How do you know when to feed vs. when to passage?

  • Your cells should be fed if their confluency is still low (<80%) but they require a change of culture medium. You’ll know if the culture medium needs to be changed by the color, if your medium contains phenol red as a pH indicator. If phenol red is not used, you will instead follow a regular feeding schedule, usually every 2–3 days (depending on cell type and medium used).
  • Your cells should be passaged if their confluency is >80–90%. Passaging is performed in order to propagate your cells and to prevent crowding, which can cause your cells to change their behavior or die.

Feeding cells is simply changing the culture medium, but it still requires a strict sterile protocol that must be performed in the culture hood. Watch this Video on how to feed cells/change the media (Youtube).

  • Note: 70% ethanol is the standard recommended disinfectant, whereas in this video they use isopropyl alcohol.

Passaging cells is much more complicated because it involves detaching cells from the culture dish, centrifuging, counting, and transferring cells (at a lower cell density) to fresh culture dishes or flasks.

Read this web page on Passaging cells (Thermo Fisher), and this protocol on Subculturing adherent cells.

  • Also watch the video contained on the subculturing page (video: passaging cells).

Another useful Video on passaging primary cells (Youtube) shows this protocol again, but also has some helpful visuals that demonstrate what happens to the cells after the dissociation agent (trypsin) has been added.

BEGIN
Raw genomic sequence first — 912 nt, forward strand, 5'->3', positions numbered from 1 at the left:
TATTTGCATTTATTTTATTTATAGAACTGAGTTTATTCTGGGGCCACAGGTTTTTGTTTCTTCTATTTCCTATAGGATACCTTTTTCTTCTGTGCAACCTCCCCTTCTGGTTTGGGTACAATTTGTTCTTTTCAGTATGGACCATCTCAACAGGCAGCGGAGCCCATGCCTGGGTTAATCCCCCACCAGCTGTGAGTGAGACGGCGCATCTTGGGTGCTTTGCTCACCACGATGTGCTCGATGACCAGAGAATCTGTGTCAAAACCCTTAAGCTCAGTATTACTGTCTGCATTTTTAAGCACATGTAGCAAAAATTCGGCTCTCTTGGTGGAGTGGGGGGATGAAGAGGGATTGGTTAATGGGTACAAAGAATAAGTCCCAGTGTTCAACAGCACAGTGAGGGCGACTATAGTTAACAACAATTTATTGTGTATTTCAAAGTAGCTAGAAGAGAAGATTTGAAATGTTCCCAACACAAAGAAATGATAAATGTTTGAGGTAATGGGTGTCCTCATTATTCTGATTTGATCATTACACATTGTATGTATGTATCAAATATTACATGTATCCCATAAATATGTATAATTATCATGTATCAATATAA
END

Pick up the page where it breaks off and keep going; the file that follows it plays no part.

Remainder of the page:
Trypsin is the most commonly used dissociation reagent, and this page on cell dissociation with trypsin (Sigma-Aldrich) explains its usage. However, trypsin is derived from animal pancreas, therefore for fully animal-free systems, you’ll need to use a recombinant trypsin such as TrypLE.

An important part of passaging cells is counting cells before plating them into new flasks. If available, it is easiest to use automated systems such as the Countess (Thermo Fisher), but the cheapest option is to count them manually using a hemocytometer. Watch this video on cell counting to see how this is done.

Note about cell passaging: In typical biology labs, large numbers of cells are usually not required to perform experiments. Therefore when cells are split/passaged, only a few cells are transferred into new flasks, and the rest are discarded. For cultivated meat, all or nearly all of the cells are needed. Therefore during the process of cell proliferation, you will quickly end up with the situation shown in the photo below:

This image is from the New Harvest blog post on Mark Post’s cultured beef. This piece is worth a read to understand the challenge of scaling cell culture.

  • Note: these are 10-layer flasks, which permit the culture of 10 individual layers of cells within one (quite large) flask.

One strategy to avoid overloading your incubator (which can only accommodate so many flasks) is to regularly freeze down some of your cells, although this is best to do in early passages. Freezing your cells is called cryopreservation.

Cryopreservation should be performed fairly early on when propagating new primary cells, usually after just a few passages. The purpose is to store some of your cells so that you can then thaw and grow them at a later date. Read the following protocol on Cryopreservation of mammalian cells (Thermo Fisher) to gain an understanding of this process.Study questions:

13. What will happen to your cells if you let them reach 100% confluence?

14. How long should your cells be exposed to trypsin?

15. How can you determine if your cells are alive or dead?

16. How are frozen cell samples stored?